Share

Snowboards

Salomon Sick Stick 2018-2019 Splitboard Review

We’ve always had a soft spot for the Salomon Sick Stick, especially since its Wolle Nyvelt-inspired reamp last year. Its backcountry freestyle chops have long been lauded, so it stands to reason that the splitboard version is one of the finest examples we’ve ever seen.

The Salomon Sick Stick splitboard is available in two sizes rather than the original’s three, but the short ‘n’ fat version wouldn’t make a good touring board anyway. The 157 and the 162 both sail very close to the specs of the solid equivalent, with just a couple of key weaks in areas such as waist width.

“If you enjoy spines and drops as well as chutes, then this is the real deal”

Getting all set for the way up couldn’t be easier; the Salomon Sick Stick Split comes pre-packaged with its own bespoke skins, which attach to the nose via a hook-and-hole system, and to the tail with an elastic clip in a notch. Also found on the Salomon Premiere, it’s a terrific system – and one that splitboard newbies will delight in.

Thanks to the impressive clips licensed from Plum splitboards, reverting to riding mode at the top is quick and easy, and the whole setup feels reassuringly solid once you’re ready to go. At that point, there’s nothing else for it but to enjoy all the benefits of the Sick Stick’s shape and construction on the way down.

“Reverting to riding mode at the top is quick and easy, and the whole setup feels reassuringly solid once you’re ready to go”

The mildly tapered shape makes staying afloat a breeze, as does the shape of the nose and tail, but this actually rides a lot more like a twin than you’d think. Indeed, if you’ve no interest in freestyle then there are plenty of other boards to check out – but if you enjoy spines and drops as well as chutes, then this is the real deal.

Lightweight and not too stiff, with a mostly-cambered profile offering up oodles of pop, the Salomon Sick Stick splitboard will ensure you make the most of any natural features you find.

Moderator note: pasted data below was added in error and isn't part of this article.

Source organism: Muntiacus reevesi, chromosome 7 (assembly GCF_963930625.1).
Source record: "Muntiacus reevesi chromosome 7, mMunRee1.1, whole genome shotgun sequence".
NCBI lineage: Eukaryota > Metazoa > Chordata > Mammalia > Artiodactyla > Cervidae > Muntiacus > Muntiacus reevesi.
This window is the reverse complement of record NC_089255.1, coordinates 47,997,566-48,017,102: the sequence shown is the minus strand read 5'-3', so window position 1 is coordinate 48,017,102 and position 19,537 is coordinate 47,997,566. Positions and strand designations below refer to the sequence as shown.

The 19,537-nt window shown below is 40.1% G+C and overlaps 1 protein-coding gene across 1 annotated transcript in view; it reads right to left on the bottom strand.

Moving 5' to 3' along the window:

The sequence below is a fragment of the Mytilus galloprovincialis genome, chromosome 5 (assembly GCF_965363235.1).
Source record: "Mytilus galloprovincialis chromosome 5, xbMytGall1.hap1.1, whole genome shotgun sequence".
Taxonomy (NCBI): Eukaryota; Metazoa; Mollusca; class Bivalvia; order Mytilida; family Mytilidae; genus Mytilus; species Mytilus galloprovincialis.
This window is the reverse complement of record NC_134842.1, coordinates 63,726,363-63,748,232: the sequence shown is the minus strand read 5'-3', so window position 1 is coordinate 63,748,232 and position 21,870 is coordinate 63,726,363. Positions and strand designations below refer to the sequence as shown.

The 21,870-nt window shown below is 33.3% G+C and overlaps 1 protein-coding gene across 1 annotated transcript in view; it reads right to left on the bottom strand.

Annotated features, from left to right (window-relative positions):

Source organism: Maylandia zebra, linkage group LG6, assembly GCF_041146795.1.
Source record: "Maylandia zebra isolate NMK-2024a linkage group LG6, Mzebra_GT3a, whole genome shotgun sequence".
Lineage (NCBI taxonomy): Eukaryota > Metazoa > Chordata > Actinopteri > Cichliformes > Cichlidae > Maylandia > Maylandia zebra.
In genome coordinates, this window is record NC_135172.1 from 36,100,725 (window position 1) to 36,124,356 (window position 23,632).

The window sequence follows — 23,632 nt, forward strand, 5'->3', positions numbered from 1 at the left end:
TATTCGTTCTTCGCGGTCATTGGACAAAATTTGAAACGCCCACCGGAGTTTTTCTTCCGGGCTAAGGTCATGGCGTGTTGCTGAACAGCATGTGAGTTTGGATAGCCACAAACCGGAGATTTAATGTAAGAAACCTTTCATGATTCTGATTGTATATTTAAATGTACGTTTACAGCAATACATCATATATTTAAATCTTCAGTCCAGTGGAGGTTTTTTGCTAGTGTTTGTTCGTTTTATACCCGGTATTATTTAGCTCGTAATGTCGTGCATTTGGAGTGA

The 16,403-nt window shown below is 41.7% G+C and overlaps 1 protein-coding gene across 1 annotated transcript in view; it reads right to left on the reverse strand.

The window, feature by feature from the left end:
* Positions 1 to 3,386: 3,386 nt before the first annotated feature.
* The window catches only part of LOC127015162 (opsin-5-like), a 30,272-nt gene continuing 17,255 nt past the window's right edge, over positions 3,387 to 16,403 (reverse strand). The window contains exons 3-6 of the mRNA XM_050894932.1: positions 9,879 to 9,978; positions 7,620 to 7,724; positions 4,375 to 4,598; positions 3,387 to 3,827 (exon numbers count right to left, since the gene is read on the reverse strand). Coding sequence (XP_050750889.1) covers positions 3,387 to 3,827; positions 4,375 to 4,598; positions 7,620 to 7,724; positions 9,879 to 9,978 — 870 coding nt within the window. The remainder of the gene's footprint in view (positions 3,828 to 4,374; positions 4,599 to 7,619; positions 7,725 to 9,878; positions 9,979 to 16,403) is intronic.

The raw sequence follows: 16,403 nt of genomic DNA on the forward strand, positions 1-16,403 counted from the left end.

Tester’s Verdict

Ed Leigh

“I don’t like riding long splitboards. Too often the extra length means a lot of movement between clips and bindings, so it feels like you’re riding two bits of overcooked spaghetti held together with staples.

So I was looking forward to trying a 157 out. On the way up it felt great; having ridden the normal Salomon Sick Stick 157 I knew it was stiff, so the touring was easy. The skis never washed out on traverses even when it got hard and steep.

“I was so impressed with this board and the way it rode – not just in powder, but in the less glamorous snow as well”

The skins supplied with the board are brilliant, the front hooks and rear elastic fasteners both very easy to use. I imagine they’re difficult/expensive to replace, but as standard issue they are very impressive.

The real test for all splitboards, though, is the descent. I will put up with any number of touring issues if a snowboard is good in riding mode, and on this front the Sick Stick delivers.

The biggest attribute for me are the Plum clips. As I mentioned before, it’s a short board, and when you add in these wide-surface-area clips you get a very solid feel from the board. I was so impressed with this board and the way it rode – not just in powder, but in the less glamorous snow as well. 10 out of 10 from me.”

Share

Newsletter Terms & Conditions

Please enter your email so we can keep you updated with news, features and the latest offers. If you are not interested you can unsubscribe at any time. We will never sell your data and you'll only get messages from us and our partners whose products and services we think you'll enjoy.

Read our full Privacy Policy as well as Terms & Conditions.

production